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(NB: this post has been going in various forms since '08 and was last posted in '13)

This list is presented in what I feel to be order of importance of the arguments.
  1. The argument from perpetuation. This is the big one as far as I am concerned. It's the practical argument. Positive Discrimination doesn't work, and worse than that, it makes the situation continue and can even make it worse. Using discrimination to fight discrimination is like fucking for virginity. It doesn't even stop specific instances, and it definitely doesn't get to the root cause. It's salving - no, not even salving, covering up - a symptom, while leaving the disease utterly intact. We need to fight discrimination, not perpetuate it.

  2. The argument from individuality. Positive Discrimination treats all women and all men (or all racial groups, or all LGBT+ folk, or whatever) as representatives of their group first, and individuals second. You don't have to have known me for very long to know how far I am from the average for women in many, many, many areas. I firmly believe that it is perfectly normal to deviate from the norm. I am an individual. I am not there to be a tick in the box of a diversity agenda, and I believe that each individual has experiences and needs which are individual to them and not predetermined by any visible physical factor.

  3. The argument from commonality. Just because someone has similar physical features to you does not mean that they will be of the same views as you, have the same experiences as you, or understand you any better. I believe that Julian Huppert understands me better and does a better job of representing my views than Nadine Dorries, for example.

  4. The argument from equality of opportunity. AKA two wrongs don't make a right. If you discriminate in favour of some groups, you necessarily discriminate against others. This is manifestly unfair, and unfairness is in fact, what we are arguing against here.

  5. The argument from mediocrity. If you discriminate in favour of one group, you are potentially promoting people who may not be as well-qualified or capable simply because they belong to the group in question; I thought this was what we were fighting against? For generations cis het white men have beaten better qualified women, black people and LGBT folk simply by being cis het white men. reversing this does not make it any less discriminatory.

  6. The argument from resentment. Linked to the above: every single person who gets a job due to positive discrimination has to fight the perception that they only got the job because of the group that they belong to, however well-qualified and good at the job they are. Sexists (or racists or homophobes etc) will assume that any woman (black person, LGBT+ person) who got any position where there is a positive discrimination policy in place got it because of the protected characteristic, not because they are actually qualified. The person getting the position is therefore hamstrung before they even begin, and face resentment that no person should face. You don't have to take my word for this, look at how affirmative action is discussed in the US.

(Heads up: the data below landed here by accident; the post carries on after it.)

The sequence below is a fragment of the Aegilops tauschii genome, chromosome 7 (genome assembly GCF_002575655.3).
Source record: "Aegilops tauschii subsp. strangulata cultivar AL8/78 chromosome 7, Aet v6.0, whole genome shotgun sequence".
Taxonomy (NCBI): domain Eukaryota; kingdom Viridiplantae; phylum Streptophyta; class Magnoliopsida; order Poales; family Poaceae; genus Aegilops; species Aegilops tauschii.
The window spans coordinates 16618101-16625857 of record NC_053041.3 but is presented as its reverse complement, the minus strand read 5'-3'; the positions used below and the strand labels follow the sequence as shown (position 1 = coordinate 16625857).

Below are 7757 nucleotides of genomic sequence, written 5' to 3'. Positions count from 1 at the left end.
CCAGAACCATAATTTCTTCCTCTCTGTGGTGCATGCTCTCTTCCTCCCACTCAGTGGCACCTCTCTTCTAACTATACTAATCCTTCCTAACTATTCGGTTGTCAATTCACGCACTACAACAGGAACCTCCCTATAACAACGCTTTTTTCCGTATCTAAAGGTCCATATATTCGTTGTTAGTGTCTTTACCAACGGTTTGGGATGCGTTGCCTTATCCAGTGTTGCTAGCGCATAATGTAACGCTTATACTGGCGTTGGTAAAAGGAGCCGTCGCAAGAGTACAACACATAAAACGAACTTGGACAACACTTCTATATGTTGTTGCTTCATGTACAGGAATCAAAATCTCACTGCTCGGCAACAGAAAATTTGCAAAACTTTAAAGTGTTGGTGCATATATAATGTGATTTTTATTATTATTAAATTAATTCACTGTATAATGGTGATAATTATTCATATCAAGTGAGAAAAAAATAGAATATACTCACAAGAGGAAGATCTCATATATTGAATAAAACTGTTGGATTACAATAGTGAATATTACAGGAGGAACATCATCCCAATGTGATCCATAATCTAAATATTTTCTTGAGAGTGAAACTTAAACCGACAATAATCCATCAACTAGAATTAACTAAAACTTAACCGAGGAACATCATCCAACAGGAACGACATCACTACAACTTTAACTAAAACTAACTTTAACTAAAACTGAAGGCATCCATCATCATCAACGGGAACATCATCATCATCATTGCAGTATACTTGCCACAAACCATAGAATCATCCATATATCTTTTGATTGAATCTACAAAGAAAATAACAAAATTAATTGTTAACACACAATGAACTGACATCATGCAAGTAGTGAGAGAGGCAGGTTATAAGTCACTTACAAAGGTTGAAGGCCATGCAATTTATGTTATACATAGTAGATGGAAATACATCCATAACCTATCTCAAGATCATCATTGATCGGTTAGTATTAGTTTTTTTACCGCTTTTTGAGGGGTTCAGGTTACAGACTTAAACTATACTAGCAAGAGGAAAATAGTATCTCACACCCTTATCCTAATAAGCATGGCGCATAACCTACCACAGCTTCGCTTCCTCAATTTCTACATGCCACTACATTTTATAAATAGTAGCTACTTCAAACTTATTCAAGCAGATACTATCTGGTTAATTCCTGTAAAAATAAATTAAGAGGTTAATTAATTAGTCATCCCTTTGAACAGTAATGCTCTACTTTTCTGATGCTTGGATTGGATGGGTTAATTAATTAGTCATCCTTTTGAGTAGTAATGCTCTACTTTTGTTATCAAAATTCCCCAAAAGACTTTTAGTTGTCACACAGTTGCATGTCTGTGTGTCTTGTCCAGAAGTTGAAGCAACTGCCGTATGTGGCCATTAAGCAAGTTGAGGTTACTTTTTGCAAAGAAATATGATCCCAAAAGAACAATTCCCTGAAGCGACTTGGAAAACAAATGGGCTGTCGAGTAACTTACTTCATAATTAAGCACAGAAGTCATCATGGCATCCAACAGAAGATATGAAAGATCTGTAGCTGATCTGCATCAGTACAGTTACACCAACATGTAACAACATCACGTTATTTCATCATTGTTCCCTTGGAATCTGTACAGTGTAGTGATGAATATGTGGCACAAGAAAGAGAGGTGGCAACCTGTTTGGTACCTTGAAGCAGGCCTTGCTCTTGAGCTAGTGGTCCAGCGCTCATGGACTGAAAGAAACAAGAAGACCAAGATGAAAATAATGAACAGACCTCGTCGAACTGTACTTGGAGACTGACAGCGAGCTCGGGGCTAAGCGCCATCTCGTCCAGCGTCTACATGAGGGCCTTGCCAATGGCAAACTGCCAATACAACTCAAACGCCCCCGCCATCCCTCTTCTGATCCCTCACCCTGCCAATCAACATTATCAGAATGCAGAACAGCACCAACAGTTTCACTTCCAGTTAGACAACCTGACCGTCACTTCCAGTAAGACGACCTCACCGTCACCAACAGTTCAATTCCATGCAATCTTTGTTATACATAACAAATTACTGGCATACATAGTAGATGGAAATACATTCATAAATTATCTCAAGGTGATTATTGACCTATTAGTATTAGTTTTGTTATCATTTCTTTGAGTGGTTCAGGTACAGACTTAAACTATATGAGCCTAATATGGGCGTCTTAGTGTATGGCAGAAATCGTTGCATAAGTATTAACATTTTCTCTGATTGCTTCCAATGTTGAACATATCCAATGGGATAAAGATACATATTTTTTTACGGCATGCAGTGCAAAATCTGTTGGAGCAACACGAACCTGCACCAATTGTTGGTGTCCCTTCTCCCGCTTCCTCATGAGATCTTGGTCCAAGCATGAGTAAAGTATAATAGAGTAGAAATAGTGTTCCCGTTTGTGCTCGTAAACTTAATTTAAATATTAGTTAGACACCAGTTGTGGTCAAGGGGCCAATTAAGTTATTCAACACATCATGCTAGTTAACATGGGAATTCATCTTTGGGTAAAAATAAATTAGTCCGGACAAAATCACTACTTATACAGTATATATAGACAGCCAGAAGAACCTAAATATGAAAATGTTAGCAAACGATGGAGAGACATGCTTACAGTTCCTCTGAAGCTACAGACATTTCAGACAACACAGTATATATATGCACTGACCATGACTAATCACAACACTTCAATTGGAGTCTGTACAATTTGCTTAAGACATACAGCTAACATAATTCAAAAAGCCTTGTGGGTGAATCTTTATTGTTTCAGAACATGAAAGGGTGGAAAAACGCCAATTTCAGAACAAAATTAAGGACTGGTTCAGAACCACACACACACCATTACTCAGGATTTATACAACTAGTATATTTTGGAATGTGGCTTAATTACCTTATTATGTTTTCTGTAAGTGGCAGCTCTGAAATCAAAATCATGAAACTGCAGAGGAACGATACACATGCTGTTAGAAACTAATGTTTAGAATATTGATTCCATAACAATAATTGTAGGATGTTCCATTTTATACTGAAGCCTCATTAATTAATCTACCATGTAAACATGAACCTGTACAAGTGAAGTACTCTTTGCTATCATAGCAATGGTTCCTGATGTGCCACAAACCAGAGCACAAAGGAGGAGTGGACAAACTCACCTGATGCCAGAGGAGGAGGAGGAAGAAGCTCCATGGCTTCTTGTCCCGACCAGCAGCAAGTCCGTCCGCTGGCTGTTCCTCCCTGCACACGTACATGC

7. The "Sins of the Fathers" argument. Positive Discrimination means that some people will suffer through no fault of their own, but because they were born to a privileged group. This is manifestly unfair.

Really, it all boils down to the fact that if you use positive discrimination, you are accepting that the ends (greater diversity) justify the means. By that logic, you should also accept torture, pre-emptive invasion of other countries, etc. etc. This is not, in my view, how a good liberal should think.

I also hate the slippery euphemistic re-naming of it as "affirmative action" or "positive action", like that changes what it is. I don't think that one needs to have the same attributes as someone else to be able to have empathy with their situation, and I don't think that one needs to be a member of a marginalised group to understand that marginalising people is bad and wrong. I don't think a person's attributes qualify them to represent me, I think their brain does. Selecting women because only women can represent women is as bad, in my view, as suppressing women because only men are smart enough to decide what's good for us.

Diversity is not an end in itself. It's a means to an end of fairness and better governance.

Now, I'm not saying that women (and other marginalised groups) don't face structural and institutionalised inequalities; I know they do, and I rail against them regularly. But to say we can solve all that by using positive discrimination is like saying you can cover third degree burns with a bit of make-up. It might make things look better for a while, but in the long term it makes the problem worse by preventing actual solutions from being used, because look, we've solved it.

I want discrimination solved. I really really do. And at bottom, that is why I am against positive discrimination.

Date: Monday, November 2nd, 2015 07:57 pm (UTC)
po8crg: A cartoon of me, wearing a panama hat (Default)
From: [personal profile] po8crg
One of the biggest problems with Labour's AWS is that they don't select any women in open selections any more, so they no longer have any evidence whether returning to open selections would work.

If you don't know when you've succeeded, then you are in an even bigger mess than you thought you were.

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